Friday, June 28, 2013

Real Life vs. Dungeons and Dragons

I woke up this morning to the symphony of a thunderstorm.

I'd missed thunderstorms. The Tacoma area, where I was stationed last in the Army, got months and months of rain but very little thunder and lightning activity that I can recall.  Phoenix, where I moved after Tacoma, was the opposite: lots and lots of thunder and lightning but not very much storm to go with it.  In the desert it seemed sometimes like Odin forgot to turn on the sprinklers when he started his fits.  Then I moved to Anchorage, where the atmospheric conditions just never do get riled up enough, thanks to the general lack of heat up there, to coax out the full fury of nature.

Not so down here in the South, though.  Biloxi, Richmond, and now Memphis, all do get some terribly awe-inspiring, wicked t-storms.

I love 'em.  Most of the time, I should say.

It's funny how differently our reaction is to these events depending on our own plans, isn't it?  When I'm at home, snuggled into the sheets, hearing and feeling the natural fireworks outdoors is awesome.  When I'm headed out to golf or to fish, though?  Not so much.  Baseball players and fans are well known for being disappointed by stormy weather.  With farmers, meanwhile, it depends on the timing--storms while planting or harvesting can bring disaster, but at other times the crops desperately need the rain.

Laying there snuggled in as I was this morning, I couldn't help but expand mentally on the differences in reactions to storms and then to think about my old Dungeons and Dragons group.  Strange connection, I know, but the fact that came to mind is that they never experienced good ole' thunderstorms.

At a certain level--why would they?  After all, D&D is a game about going places, meeting people and monsters, and figuring out which ones you need to kill to get the maximum lewt and that most important of awards, the ex-pee.  There's really no need to bring up the fact that in order to get to those places, our noble band of heroes might have to slog through a few miles of miserably-pounding rainfall on a freshly muddy road while dodging lightning bolts.  There's no Challenge Rating (that I know of, anyway) associated with storms, nor is there (again, as far as I know) a lewt table associated with beating (aka surviving through) one.

It's just assumed, I suppose, that sometime during the twenty-three second pause in the action while the Dungeon Master gleefully describes your trip by way of "You all walked for three days and then arrived at..." that the party just kind of travels.  There's no good travel days, no bad travel days, no good weather, and no storms.  There's just a beginning, an end, and a hazy stretch in-between. Unless, of course, your party meets a band of bandits or ogres or dragons or anything else with a Challenge Rating along the way--but in that case, that becomes a stop in itself.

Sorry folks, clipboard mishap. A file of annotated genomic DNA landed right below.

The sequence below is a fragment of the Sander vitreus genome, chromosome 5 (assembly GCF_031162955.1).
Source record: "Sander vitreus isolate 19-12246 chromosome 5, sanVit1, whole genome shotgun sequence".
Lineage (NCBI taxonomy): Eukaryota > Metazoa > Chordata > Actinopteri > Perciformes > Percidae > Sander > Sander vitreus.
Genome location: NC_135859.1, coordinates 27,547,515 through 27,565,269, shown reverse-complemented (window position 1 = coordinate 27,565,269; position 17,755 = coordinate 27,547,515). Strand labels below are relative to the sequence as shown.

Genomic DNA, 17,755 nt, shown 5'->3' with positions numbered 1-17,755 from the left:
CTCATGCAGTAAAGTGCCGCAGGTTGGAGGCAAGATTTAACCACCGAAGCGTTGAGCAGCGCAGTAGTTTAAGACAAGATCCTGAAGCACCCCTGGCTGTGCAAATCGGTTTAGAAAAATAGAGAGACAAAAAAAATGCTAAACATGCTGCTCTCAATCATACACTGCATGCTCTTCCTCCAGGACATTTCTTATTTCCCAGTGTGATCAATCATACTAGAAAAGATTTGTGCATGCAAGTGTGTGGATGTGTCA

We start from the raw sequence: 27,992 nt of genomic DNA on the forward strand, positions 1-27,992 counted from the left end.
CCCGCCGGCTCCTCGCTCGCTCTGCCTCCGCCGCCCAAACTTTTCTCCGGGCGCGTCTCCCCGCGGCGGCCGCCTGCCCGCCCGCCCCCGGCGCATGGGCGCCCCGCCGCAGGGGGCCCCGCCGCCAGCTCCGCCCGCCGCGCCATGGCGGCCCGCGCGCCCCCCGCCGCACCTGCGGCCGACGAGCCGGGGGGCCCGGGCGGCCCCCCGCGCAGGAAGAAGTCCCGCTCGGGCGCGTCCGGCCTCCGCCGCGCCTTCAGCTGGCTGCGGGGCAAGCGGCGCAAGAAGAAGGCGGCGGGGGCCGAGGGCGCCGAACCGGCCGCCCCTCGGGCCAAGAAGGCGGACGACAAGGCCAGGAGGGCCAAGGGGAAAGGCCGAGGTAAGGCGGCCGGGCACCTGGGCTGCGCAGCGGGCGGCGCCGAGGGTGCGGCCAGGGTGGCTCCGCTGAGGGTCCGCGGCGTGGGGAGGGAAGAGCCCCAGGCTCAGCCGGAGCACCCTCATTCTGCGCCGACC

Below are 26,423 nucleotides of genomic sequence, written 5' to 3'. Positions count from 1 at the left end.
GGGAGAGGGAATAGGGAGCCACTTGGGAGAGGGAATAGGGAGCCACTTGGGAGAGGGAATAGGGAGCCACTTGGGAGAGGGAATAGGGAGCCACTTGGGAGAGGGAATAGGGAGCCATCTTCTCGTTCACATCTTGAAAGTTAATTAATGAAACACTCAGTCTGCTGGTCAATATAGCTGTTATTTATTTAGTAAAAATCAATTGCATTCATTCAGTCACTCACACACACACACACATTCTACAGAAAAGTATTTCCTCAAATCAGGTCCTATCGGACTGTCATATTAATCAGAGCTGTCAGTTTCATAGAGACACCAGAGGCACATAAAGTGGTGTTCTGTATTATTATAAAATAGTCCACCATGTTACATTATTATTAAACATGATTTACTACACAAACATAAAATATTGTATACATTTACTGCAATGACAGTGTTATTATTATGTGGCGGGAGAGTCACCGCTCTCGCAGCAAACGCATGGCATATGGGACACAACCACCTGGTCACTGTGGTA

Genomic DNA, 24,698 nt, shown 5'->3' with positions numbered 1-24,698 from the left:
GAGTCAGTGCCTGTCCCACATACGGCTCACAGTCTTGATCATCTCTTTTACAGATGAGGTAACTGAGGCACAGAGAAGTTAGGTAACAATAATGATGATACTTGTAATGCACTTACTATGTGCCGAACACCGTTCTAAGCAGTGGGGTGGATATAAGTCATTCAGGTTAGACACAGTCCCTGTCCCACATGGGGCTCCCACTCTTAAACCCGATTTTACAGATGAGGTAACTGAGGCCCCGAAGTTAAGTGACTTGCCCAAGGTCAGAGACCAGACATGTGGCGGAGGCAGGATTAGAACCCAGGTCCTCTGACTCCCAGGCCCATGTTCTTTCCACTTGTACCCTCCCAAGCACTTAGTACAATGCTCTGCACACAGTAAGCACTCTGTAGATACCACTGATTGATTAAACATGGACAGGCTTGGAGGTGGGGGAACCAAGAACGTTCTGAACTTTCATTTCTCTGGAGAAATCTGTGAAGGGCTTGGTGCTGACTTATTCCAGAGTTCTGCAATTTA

That's quite the opposite of how life treats us, isn't it?  Take, for extreme example, my family's most recent journey down the Alaska Highway.  The Dungeon Master would've said, "you drive for two weeks, and then you arrive at the dungeon--er, house--you do think it's just a house, one you would never suspect might face an infestation of massive insects--in Biloxi."  That's it.  No mosquito scourge.  No driving through a forest fire at 20 mph.  None of the good stuff, or the bad.  Just--You Arrive.

Hmmph.  And that, I must add, is our fantasy world, the world we use to escape into, a world in which the journey is rather boring and normal and, thus, overlooked.  The only thing that matters, it seems, is the destination.

Or is it?

Anyway, that's something to think about for today.  I'm expanding the idea for a post in the future, one in which I hope to present an actual set of D&D characters going through a real-life start to the day.  You see, as I lay there in bed this morning, what I was really thinking about was how much I wanted to stay there, snuggled in beside my wife and puppies, instead of tackling some (albeit interesting) stuff at work.  Rain does that to me, really; one one level it's spiritually invigorating, while on another it saps my desire to leap out of bed and face the world.  Wouldn't it be likely to do the same to our characters?

Of course, the scenario I'm writing won't likely ever appear in a book.  After all, who wants to read a fantasy story where fantasy matches reality?  Hopefully what I'm in the midst of creating, though, will be humorous and interesting enough that you want to read it at least in short doses.

Till then,


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